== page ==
Commissioner Joe Young of Georgetown has asked staffers at the agency to research how to transfer dirt roads, parking lots, subdivision roads and short roads that lead to individual homes or buildings.
"We have lots of roads that have no reason being on the state system," said Commissioner Tee Hooper, of Greenville.
South Carolina has the fourth-largest state road system in the U.S. Many of those are secondary roads ineligible for federal funding.
"We have entirely too many locally oriented roads in a state-maintained system," said state Sen. Larry Martin, R-Pickens.
But cutting those roads loose is not politically popular, he said.
Mike Cone, executive director of the South Carolina Association of Counties, said county councils might be wary of taking over roads because of money issues.
"The history of state mandates is not good," Mr. Cone said. "They seldom provide adequate funding."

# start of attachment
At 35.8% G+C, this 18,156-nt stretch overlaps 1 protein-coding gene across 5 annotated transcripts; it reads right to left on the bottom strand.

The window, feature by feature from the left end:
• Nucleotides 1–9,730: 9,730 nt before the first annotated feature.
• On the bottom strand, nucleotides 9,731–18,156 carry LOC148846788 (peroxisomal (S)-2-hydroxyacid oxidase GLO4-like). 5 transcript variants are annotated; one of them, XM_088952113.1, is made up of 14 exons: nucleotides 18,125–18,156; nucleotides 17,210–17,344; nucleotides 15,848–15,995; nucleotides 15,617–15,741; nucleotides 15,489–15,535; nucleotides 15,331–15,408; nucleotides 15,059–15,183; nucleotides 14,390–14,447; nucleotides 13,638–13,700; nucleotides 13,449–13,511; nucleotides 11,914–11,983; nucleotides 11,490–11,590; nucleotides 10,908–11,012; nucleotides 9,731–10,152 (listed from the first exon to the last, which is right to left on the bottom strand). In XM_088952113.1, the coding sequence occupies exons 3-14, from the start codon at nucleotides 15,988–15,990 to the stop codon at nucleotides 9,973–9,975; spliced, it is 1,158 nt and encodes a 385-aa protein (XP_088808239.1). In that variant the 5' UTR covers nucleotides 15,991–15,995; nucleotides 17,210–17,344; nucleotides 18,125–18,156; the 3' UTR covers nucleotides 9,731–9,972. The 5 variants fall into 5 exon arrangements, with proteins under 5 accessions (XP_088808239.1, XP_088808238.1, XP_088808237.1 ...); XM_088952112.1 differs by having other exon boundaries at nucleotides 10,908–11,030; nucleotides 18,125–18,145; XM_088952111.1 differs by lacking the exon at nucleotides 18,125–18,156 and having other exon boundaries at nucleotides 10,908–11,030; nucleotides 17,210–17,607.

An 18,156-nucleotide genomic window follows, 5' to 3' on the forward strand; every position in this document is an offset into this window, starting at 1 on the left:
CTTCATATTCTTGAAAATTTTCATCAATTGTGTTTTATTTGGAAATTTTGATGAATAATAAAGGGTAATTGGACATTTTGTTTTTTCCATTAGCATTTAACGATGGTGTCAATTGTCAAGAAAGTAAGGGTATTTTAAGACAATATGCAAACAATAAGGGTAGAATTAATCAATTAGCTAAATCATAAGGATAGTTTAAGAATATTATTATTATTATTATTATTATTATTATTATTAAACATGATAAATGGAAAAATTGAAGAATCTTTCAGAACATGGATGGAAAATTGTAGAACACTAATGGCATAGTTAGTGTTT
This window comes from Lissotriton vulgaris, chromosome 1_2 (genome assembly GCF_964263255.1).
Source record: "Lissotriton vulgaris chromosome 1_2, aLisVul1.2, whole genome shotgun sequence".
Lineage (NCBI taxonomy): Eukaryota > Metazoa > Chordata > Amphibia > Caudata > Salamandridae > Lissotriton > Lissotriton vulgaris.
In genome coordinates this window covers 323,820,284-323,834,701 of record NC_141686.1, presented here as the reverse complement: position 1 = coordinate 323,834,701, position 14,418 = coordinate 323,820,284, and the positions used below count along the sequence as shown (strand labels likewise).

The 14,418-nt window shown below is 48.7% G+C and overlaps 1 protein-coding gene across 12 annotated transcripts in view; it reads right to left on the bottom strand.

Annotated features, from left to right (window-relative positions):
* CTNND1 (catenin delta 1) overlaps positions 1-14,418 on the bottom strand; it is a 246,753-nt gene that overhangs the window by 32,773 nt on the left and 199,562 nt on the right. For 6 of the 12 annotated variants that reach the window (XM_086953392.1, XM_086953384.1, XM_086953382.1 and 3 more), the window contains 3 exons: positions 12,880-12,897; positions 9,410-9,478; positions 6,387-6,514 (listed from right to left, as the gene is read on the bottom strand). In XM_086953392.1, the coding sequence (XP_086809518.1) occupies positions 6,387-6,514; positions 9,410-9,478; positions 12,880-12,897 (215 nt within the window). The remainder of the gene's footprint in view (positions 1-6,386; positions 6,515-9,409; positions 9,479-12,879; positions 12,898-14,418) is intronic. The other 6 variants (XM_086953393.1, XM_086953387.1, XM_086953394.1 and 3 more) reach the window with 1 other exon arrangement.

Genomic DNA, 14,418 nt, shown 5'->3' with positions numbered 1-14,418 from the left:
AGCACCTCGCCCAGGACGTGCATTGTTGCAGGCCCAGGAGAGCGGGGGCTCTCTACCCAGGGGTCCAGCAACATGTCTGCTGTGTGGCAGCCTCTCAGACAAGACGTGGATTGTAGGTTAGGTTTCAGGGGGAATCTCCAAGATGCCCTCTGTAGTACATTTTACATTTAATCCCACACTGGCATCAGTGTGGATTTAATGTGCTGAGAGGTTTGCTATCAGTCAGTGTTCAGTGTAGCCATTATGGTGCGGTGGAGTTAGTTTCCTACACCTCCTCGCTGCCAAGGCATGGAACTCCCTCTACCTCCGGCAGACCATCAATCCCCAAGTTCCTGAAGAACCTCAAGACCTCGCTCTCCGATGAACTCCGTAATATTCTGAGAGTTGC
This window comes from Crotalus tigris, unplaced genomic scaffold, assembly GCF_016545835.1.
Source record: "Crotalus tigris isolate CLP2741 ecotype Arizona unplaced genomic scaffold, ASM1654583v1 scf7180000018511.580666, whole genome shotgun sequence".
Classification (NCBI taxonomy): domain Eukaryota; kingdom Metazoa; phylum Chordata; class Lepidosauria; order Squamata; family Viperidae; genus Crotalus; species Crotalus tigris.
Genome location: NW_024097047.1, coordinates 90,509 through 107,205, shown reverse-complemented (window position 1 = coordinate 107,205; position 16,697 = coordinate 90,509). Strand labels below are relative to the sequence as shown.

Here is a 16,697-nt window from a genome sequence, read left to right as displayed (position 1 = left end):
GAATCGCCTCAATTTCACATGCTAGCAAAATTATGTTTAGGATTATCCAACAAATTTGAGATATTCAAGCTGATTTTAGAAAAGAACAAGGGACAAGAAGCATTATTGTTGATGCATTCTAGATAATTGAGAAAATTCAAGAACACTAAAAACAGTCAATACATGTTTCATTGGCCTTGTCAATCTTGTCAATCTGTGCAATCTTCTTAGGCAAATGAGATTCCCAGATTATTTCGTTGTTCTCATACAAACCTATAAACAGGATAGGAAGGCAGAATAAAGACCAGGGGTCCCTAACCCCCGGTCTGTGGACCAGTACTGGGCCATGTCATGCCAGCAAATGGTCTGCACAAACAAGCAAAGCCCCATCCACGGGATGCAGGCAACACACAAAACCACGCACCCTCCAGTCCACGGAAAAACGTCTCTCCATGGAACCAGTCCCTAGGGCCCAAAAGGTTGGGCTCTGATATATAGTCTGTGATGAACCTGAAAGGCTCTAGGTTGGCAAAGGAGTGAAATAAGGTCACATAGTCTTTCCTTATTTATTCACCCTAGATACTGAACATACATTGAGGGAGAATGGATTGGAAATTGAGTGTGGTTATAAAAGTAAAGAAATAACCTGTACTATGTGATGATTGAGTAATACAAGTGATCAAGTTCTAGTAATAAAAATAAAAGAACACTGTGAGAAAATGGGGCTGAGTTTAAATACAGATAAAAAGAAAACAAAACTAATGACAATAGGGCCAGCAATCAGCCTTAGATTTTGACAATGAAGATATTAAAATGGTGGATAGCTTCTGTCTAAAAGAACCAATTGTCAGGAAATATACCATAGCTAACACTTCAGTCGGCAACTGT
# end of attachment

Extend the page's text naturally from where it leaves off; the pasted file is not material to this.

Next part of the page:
Mr. Martin said the state got responsibility for the roads as many as 60 years ago as local governments turned them over in hopes of getting them fixed. The state stopped accepting new local roads in 1994.
"What should have been done, I guess, is the Legislature should have dedicated a portion of the gasoline tax back in the '50s, '60s and '70s to the maintenance of local roads," he said.
Mr. Hooper said the state can reduce its inventory of roads by 10 percent by transferring the roads to the counties.
Greenville County Council Chairman Butch Kirven said he would like to see what kind of deals the state would offer for the transfer.